The Benefits of Quitting

The Benefits of Quitting
We were taught since we were small children: “Don’t be a quitter. Keep trying!” In addition, many of us teach this same life strategy to our own children. However, is never giving up always the right approach? And does it not generate more stress to keep trying or hold on tightly?

Professional investors like to use the phrase “Cut your losses!” Although an investor might be emotionally invested in a stock, specifically because of reputation, ego, or high expectations, when that stock is plummeting, it is wise to cut one’s losses and sell before the stock becomes worthless. The same can hold true for a relationship or a job. For example, my friend was married for fifteen years. The last five were emotionally abusive and damaging to her ego. She tried losing weight, submissive behavior, and finally counseling. The therapist advised her to divorce her husband who only attended one session claiming that he had no problems – these were her issues. “But I have invested fifteen years in this marriage!” She cried. The therapist asked her, “Do you want a life sentence?”

Imagine your son about five-feet four inches, one hundred and fifteen pounds insisting on playing football. He keeps trying out, but never makes the team. Do you give him a false sense of self-confidence, keep building up his ego and inspiring him with miraculous sports’ stories? Or do you have a serious talk with him, possibly meet with the coach and discuss his limitations and capabilities, redirecting him to something more compatible with his natural abilities?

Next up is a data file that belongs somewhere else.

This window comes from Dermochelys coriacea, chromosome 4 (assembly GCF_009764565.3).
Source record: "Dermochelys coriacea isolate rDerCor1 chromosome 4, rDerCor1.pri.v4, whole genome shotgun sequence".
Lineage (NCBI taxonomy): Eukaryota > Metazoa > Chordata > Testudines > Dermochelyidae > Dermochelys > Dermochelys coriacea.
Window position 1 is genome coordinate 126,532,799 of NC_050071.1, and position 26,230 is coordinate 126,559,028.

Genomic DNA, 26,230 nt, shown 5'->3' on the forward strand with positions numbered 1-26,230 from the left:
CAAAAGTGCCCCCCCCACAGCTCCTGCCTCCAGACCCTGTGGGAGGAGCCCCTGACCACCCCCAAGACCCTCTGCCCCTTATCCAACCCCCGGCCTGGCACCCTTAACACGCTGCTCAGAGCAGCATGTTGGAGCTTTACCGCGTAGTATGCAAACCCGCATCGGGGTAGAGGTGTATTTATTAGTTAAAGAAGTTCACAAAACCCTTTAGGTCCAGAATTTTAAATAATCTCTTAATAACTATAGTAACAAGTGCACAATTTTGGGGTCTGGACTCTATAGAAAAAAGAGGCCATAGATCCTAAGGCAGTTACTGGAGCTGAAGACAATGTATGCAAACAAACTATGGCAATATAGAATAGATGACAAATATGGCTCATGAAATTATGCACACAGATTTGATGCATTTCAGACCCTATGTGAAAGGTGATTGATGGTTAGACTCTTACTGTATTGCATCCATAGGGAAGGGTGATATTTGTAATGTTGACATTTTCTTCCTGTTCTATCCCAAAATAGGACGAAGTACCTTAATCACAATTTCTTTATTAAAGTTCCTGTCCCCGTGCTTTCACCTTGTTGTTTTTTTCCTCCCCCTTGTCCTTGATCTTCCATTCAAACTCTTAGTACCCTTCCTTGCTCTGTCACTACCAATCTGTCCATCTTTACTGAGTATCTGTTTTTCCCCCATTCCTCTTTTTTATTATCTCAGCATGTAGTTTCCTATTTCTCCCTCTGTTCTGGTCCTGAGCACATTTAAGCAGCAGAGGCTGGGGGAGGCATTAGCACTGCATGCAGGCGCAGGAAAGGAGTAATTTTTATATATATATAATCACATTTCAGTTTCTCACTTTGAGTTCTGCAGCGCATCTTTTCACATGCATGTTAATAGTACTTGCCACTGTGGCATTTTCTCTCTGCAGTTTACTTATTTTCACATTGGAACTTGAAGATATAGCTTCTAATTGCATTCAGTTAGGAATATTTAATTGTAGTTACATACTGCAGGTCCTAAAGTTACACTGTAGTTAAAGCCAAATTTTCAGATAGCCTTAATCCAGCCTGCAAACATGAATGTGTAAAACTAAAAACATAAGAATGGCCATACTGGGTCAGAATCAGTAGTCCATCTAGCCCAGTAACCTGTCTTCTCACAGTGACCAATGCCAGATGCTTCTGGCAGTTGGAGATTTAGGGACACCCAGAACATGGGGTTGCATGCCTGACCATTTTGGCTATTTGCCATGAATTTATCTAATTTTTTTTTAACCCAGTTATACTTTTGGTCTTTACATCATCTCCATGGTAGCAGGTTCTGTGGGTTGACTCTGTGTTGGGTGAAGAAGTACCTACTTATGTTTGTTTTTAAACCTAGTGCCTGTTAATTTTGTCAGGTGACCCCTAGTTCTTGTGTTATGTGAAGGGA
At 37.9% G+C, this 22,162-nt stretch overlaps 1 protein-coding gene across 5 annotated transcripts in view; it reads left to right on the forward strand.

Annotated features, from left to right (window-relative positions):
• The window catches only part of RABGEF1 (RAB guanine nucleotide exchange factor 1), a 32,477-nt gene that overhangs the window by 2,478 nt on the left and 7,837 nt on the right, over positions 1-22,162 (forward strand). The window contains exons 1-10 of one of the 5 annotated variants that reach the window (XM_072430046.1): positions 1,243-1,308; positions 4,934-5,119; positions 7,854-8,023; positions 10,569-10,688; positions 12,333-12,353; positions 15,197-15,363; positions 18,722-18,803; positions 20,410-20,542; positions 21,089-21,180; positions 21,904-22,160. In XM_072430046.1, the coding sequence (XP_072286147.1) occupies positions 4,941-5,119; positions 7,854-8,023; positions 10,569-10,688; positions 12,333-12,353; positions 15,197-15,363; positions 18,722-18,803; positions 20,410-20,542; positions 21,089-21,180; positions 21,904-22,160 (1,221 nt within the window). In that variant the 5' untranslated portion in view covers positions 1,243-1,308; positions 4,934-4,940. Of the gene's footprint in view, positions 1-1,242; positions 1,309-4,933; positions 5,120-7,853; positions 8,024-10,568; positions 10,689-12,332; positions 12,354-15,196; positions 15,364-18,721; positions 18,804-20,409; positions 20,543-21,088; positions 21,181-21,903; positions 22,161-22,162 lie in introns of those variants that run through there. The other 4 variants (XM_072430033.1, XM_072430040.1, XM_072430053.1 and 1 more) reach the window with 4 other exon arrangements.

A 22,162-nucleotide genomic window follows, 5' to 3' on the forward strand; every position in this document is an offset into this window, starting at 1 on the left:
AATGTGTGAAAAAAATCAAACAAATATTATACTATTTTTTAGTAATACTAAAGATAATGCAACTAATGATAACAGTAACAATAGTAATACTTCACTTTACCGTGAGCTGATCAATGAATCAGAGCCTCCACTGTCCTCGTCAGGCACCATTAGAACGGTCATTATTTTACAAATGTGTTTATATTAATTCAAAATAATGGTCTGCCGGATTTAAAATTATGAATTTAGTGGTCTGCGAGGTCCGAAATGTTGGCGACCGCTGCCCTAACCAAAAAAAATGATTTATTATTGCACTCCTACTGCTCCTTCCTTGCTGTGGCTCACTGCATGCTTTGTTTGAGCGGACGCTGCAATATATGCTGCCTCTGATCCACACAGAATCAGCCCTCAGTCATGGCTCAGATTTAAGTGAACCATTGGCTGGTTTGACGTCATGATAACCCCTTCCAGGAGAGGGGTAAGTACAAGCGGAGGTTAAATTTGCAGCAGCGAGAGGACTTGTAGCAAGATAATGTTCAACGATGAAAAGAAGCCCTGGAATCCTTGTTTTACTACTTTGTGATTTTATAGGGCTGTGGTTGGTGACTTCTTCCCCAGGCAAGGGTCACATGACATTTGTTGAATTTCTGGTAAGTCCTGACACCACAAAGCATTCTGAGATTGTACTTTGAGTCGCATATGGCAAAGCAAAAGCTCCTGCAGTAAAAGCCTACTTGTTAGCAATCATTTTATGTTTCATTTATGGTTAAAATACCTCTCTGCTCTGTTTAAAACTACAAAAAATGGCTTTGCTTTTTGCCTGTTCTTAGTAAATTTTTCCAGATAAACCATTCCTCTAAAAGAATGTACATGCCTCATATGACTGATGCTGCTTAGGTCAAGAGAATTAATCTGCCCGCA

It can be courageous and compassionate to stop beating our heads against a brick wall. It means having the courage to admit, “I made a mistake. This is not working out.” It also means having compassion for ourselves about expending energy on a useless project or relationship. A journey is rarely a straight line. Success and failure create fascinating terrains and vistas. We need to periodically reevaluate our end goal and start from there. As Lewis Carroll said, “If you don’t know where you are going, any road will take you there.”

Quitting can involve letting go of the past: Communal values, rituals, parental expectations and personal dreams. It can be difficult to release a fantasy or drama we envisioned for ourselves, or wished to happen. However, when we become aware of what is not working, we put into gear our ability to readjust during times of crisis and change. The solution is to regularly self-examine ourselves and our goals. Sometimes the ladder of our own success is leaning against the wrong wall. Be ready to change and move it!
Debbie Mandel, MA is the author of Turn On Your Inner Light: Fitness for Body, Mind and Soul, a stress-reduction specialist, motivational speaker, a personal trainer and mind/body lecturer. She is the host of the weekly Turn On Your Inner Light Show on WGBB AM1240 in New York City , produces a weekly wellness newsletter, and has been featured on radio/ TV and print media.
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